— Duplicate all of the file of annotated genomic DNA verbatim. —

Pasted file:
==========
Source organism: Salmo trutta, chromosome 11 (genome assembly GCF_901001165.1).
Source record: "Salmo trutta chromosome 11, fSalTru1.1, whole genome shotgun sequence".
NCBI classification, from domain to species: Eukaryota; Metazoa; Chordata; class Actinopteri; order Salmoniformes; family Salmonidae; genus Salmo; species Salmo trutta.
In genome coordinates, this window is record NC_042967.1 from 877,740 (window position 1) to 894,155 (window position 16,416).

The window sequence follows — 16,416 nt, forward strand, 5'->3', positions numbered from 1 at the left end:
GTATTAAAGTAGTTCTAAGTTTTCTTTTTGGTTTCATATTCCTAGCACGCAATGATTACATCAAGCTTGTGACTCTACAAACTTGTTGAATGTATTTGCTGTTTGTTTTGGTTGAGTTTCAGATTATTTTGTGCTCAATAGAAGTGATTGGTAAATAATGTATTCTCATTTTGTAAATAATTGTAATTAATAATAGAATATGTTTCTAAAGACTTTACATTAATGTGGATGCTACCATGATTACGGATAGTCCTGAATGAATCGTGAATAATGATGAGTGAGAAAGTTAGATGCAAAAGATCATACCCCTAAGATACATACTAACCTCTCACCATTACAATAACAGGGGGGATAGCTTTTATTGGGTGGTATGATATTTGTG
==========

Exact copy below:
Source organism: Salmo trutta, chromosome 11 (genome assembly GCF_901001165.1).
Source record: "Salmo trutta chromosome 11, fSalTru1.1, whole genome shotgun sequence".
NCBI classification, from domain to species: Eukaryota; Metazoa; Chordata; class Actinopteri; order Salmoniformes; family Salmonidae; genus Salmo; species Salmo trutta.
In genome coordinates, this window is record NC_042967.1 from 877,740 (window position 1) to 894,155 (window position 16,416).

The window sequence follows — 16,416 nt, forward strand, 5'->3', positions numbered from 1 at the left end:
GTATTAAAGTAGTTCTAAGTTTTCTTTTTGGTTTCATATTCCTAGCACGCAATGATTACATCAAGCTTGTGACTCTACAAACTTGTTGAATGTATTTGCTGTTTGTTTTGGTTGAGTTTCAGATTATTTTGTGCTCAATAGAAGTGATTGGTAAATAATGTATTCTCATTTTGTAAATAATTGTAATTAATAATAGAATATGTTTCTAAAGACTTTACATTAATGTGGATGCTACCATGATTACGGATAGTCCTGAATGAATCGTGAATAATGATGAGTGAGAAAGTTAGATGCAAAAGATCATACCCCTAAGATACATACTAACCTCTCACCATTACAATAACAGGGGGGATAGCTTTTATTGGGTGGTATGATATTTGTG